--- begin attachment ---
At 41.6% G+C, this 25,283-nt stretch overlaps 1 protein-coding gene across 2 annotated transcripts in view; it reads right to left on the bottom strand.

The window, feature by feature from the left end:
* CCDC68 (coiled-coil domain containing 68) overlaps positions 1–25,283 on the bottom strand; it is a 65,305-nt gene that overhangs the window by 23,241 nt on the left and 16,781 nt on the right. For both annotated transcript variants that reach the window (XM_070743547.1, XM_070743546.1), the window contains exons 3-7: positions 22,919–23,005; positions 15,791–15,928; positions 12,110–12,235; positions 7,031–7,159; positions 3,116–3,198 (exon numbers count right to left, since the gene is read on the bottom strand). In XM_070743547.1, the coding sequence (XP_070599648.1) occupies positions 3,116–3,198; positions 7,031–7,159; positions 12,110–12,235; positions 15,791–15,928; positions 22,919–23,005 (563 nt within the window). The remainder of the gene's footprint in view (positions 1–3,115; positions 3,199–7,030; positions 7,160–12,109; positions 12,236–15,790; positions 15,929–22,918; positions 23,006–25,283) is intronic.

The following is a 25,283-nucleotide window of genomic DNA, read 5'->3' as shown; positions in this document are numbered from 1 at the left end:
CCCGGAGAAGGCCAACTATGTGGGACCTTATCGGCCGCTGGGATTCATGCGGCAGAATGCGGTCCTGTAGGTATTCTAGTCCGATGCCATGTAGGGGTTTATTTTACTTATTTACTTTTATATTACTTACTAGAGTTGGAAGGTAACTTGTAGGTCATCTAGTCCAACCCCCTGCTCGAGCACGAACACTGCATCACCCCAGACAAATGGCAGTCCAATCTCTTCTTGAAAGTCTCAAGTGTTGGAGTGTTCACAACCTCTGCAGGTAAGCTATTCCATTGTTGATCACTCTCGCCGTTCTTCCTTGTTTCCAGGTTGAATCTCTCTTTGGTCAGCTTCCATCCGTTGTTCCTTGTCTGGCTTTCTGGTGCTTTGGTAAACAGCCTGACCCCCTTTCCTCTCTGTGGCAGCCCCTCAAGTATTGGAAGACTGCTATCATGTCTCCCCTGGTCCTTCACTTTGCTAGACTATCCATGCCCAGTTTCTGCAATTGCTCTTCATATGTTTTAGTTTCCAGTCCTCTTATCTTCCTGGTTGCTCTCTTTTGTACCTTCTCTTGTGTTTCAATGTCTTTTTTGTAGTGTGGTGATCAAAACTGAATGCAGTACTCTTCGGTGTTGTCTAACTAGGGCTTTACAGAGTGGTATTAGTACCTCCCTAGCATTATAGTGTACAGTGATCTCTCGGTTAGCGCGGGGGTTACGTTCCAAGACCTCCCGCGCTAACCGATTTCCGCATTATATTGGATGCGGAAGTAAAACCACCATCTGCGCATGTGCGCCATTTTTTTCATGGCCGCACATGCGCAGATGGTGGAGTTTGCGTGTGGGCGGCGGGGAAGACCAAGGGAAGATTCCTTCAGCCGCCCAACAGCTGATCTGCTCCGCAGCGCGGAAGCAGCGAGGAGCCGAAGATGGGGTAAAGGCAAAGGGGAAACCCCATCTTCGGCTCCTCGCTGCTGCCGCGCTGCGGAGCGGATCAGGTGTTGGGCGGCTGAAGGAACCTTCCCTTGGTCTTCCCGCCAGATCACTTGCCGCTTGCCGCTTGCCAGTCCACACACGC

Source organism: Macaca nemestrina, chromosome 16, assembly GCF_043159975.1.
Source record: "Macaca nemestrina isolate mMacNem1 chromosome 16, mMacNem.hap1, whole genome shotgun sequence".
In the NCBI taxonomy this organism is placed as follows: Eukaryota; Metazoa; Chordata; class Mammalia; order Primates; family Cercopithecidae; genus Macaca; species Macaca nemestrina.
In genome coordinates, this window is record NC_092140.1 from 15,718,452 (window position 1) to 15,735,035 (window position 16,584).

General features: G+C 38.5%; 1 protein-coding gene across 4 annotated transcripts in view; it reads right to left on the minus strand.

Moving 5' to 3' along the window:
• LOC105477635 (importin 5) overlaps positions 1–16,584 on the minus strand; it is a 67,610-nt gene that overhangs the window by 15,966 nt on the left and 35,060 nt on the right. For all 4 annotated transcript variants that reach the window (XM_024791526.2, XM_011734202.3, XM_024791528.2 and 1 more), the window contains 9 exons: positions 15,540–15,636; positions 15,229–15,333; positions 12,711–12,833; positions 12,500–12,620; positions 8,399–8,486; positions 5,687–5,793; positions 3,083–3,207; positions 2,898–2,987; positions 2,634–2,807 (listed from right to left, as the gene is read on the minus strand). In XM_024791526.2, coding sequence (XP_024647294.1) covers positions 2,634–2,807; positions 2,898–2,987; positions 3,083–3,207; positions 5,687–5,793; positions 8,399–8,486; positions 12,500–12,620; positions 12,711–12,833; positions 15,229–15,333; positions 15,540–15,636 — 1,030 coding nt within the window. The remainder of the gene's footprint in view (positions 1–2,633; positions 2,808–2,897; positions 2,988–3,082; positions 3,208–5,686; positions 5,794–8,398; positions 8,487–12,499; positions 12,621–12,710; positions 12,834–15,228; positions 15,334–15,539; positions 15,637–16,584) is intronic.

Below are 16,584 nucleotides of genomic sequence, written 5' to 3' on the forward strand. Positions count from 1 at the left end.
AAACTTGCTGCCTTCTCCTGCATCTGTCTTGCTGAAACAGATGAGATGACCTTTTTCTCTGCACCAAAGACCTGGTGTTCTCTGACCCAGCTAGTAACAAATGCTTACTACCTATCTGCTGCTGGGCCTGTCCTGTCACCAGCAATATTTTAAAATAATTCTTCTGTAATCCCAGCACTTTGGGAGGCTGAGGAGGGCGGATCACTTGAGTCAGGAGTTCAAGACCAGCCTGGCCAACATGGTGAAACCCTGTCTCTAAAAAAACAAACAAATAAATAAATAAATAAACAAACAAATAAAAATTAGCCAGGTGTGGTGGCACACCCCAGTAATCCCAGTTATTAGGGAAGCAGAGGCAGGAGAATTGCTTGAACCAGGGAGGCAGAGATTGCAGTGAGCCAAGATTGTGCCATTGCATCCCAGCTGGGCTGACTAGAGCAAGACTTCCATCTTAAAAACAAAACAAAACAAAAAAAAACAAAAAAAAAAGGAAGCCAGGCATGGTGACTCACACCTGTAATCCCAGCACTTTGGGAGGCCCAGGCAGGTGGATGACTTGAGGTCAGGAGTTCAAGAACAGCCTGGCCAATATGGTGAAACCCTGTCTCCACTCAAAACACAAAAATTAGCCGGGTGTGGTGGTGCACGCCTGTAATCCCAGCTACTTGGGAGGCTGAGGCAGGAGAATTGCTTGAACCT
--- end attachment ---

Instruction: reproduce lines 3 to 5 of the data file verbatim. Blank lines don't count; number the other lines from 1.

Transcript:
* CCDC68 (coiled-coil domain containing 68) overlaps positions 1–25,283 on the bottom strand; it is a 65,305-nt gene that overhangs the window by 23,241 nt on the left and 16,781 nt on the right. For both annotated transcript variants that reach the window (XM_070743547.1, XM_070743546.1), the window contains exons 3-7: positions 22,919–23,005; positions 15,791–15,928; positions 12,110–12,235; positions 7,031–7,159; positions 3,116–3,198 (exon numbers count right to left, since the gene is read on the bottom strand). In XM_070743547.1, the coding sequence (XP_070599648.1) occupies positions 3,116–3,198; positions 7,031–7,159; positions 12,110–12,235; positions 15,791–15,928; positions 22,919–23,005 (563 nt within the window). The remainder of the gene's footprint in view (positions 1–3,115; positions 3,199–7,030; positions 7,160–12,109; positions 12,236–15,790; positions 15,929–22,918; positions 23,006–25,283) is intronic.

The following is a 25,283-nucleotide window of genomic DNA, read 5'->3' as shown; positions in this document are numbered from 1 at the left end:
CCCGGAGAAGGCCAACTATGTGGGACCTTATCGGCCGCTGGGATTCATGCGGCAGAATGCGGTCCTGTAGGTATTCTAGTCCGATGCCATGTAGGGGTTTATTTTACTTATTTACTTTTATATTACTTACTAGAGTTGGAAGGTAACTTGTAGGTCATCTAGTCCAACCCCCTGCTCGAGCACGAACACTGCATCACCCCAGACAAATGGCAGTCCAATCTCTTCTTGAAAGTCTCAAGTGTTGGAGTGTTCACAACCTCTGCAGGTAAGCTATTCCATTGTTGATCACTCTCGCCGTTCTTCCTTGTTTCCAGGTTGAATCTCTCTTTGGTCAGCTTCCATCCGTTGTTCCTTGTCTGGCTTTCTGGTGCTTTGGTAAACAGCCTGACCCCCTTTCCTCTCTGTGGCAGCCCCTCAAGTATTGGAAGACTGCTATCATGTCTCCCCTGGTCCTTCACTTTGCTAGACTATCCATGCCCAGTTTCTGCAATTGCTCTTCATATGTTTTAGTTTCCAGTCCTCTTATCTTCCTGGTTGCTCTCTTTTGTACCTTCTCTTGTGTTTCAATGTCTTTTTTGTAGTGTGGTGATCAAAACTGAATGCAGTACTCTTCGGTGTTGTCTAACTAGGGCTTTACAGAGTGGTATTAGTACCTCCCTAGCATTATAGTGTACAGTGATCTCTCGGTTAGCGCGGGGGTTACGTTCCAAGACCTCCCGCGCTAACCGATTTCCGCATTATATTGGATGCGGAAGTAAAACCACCATCTGCGCATGTGCGCCATTTTTTTCATGGCCGCACATGCGCAGATGGTGGAGTTTGCGTGTGGGCGGCGGGGAAGACCAAGGGAAGATTCCTTCAGCCGCCCAACAGCTGATCTGCTCCGCAGCGCGGAAGCAGCGAGGAGCCGAAGATGGGGTAAAGGCAAAGGGGAAACCCCATCTTCGGCTCCTCGCTGCTGCCGCGCTGCGGAGCGGATCAGGTGTTGGGCGGCTGAAGGAACCTTCCCTTGGTCTTCCCGCCAGATCACTTGCCGCTTGCCGCTTGCCAGTCCACACACGC